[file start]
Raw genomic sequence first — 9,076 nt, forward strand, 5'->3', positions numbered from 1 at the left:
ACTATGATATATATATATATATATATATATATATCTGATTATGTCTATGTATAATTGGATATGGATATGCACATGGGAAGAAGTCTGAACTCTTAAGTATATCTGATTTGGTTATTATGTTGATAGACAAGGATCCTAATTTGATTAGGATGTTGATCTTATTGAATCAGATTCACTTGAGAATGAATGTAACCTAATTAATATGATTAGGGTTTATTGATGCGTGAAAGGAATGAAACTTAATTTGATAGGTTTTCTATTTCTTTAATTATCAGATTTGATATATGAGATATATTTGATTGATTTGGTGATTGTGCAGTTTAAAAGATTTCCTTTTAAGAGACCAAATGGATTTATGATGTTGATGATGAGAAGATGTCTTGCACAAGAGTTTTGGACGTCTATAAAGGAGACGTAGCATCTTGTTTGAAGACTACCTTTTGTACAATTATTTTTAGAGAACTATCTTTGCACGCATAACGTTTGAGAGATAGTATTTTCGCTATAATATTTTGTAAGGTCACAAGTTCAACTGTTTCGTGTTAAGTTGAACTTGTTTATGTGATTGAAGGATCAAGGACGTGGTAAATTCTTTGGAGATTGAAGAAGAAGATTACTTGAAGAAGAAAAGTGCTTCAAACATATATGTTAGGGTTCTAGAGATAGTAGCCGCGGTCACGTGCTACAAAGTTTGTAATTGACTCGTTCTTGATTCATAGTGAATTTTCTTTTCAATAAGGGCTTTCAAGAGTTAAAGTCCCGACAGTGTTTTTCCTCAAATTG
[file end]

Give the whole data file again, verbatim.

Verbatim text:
Raw genomic sequence first — 9,076 nt, forward strand, 5'->3', positions numbered from 1 at the left:
ACTATGATATATATATATATATATATATATATATCTGATTATGTCTATGTATAATTGGATATGGATATGCACATGGGAAGAAGTCTGAACTCTTAAGTATATCTGATTTGGTTATTATGTTGATAGACAAGGATCCTAATTTGATTAGGATGTTGATCTTATTGAATCAGATTCACTTGAGAATGAATGTAACCTAATTAATATGATTAGGGTTTATTGATGCGTGAAAGGAATGAAACTTAATTTGATAGGTTTTCTATTTCTTTAATTATCAGATTTGATATATGAGATATATTTGATTGATTTGGTGATTGTGCAGTTTAAAAGATTTCCTTTTAAGAGACCAAATGGATTTATGATGTTGATGATGAGAAGATGTCTTGCACAAGAGTTTTGGACGTCTATAAAGGAGACGTAGCATCTTGTTTGAAGACTACCTTTTGTACAATTATTTTTAGAGAACTATCTTTGCACGCATAACGTTTGAGAGATAGTATTTTCGCTATAATATTTTGTAAGGTCACAAGTTCAACTGTTTCGTGTTAAGTTGAACTTGTTTATGTGATTGAAGGATCAAGGACGTGGTAAATTCTTTGGAGATTGAAGAAGAAGATTACTTGAAGAAGAAAAGTGCTTCAAACATATATGTTAGGGTTCTAGAGATAGTAGCCGCGGTCACGTGCTACAAAGTTTGTAATTGACTCGTTCTTGATTCATAGTGAATTTTCTTTTCAATAAGGGCTTTCAAGAGTTAAAGTCCCGACAGTGTTTTTCCTCAAATTG